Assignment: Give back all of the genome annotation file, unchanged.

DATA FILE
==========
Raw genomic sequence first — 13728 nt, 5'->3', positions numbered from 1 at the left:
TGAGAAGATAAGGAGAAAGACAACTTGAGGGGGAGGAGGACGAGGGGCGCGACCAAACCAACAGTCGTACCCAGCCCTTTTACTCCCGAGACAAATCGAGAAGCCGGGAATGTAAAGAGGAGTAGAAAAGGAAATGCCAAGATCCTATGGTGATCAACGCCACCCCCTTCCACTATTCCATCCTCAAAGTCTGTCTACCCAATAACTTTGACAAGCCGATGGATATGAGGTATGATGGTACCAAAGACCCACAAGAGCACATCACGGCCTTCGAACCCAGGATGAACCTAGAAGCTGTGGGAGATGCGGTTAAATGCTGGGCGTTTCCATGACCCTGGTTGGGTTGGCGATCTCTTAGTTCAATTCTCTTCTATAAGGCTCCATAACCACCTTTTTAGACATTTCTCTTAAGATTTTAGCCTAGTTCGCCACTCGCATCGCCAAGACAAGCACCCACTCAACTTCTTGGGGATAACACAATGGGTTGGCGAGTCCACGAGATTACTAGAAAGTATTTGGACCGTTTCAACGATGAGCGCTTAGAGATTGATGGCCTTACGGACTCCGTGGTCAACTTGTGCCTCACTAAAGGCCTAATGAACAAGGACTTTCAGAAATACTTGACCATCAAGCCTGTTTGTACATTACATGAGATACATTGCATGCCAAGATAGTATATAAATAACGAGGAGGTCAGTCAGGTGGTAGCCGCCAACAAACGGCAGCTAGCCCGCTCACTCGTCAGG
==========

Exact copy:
Raw genomic sequence first — 13728 nt, 5'->3', positions numbered from 1 at the left:
TGAGAAGATAAGGAGAAAGACAACTTGAGGGGGAGGAGGACGAGGGGCGCGACCAAACCAACAGTCGTACCCAGCCCTTTTACTCCCGAGACAAATCGAGAAGCCGGGAATGTAAAGAGGAGTAGAAAAGGAAATGCCAAGATCCTATGGTGATCAACGCCACCCCCTTCCACTATTCCATCCTCAAAGTCTGTCTACCCAATAACTTTGACAAGCCGATGGATATGAGGTATGATGGTACCAAAGACCCACAAGAGCACATCACGGCCTTCGAACCCAGGATGAACCTAGAAGCTGTGGGAGATGCGGTTAAATGCTGGGCGTTTCCATGACCCTGGTTGGGTTGGCGATCTCTTAGTTCAATTCTCTTCTATAAGGCTCCATAACCACCTTTTTAGACATTTCTCTTAAGATTTTAGCCTAGTTCGCCACTCGCATCGCCAAGACAAGCACCCACTCAACTTCTTGGGGATAACACAATGGGTTGGCGAGTCCACGAGATTACTAGAAAGTATTTGGACCGTTTCAACGATGAGCGCTTAGAGATTGATGGCCTTACGGACTCCGTGGTCAACTTGTGCCTCACTAAAGGCCTAATGAACAAGGACTTTCAGAAATACTTGACCATCAAGCCTGTTTGTACATTACATGAGATACATTGCATGCCAAGATAGTATATAAATAACGAGGAGGTCAGTCAGGTGGTAGCCGCCAACAAACGGCAGCTAGCCCGCTCACTCGTCAGG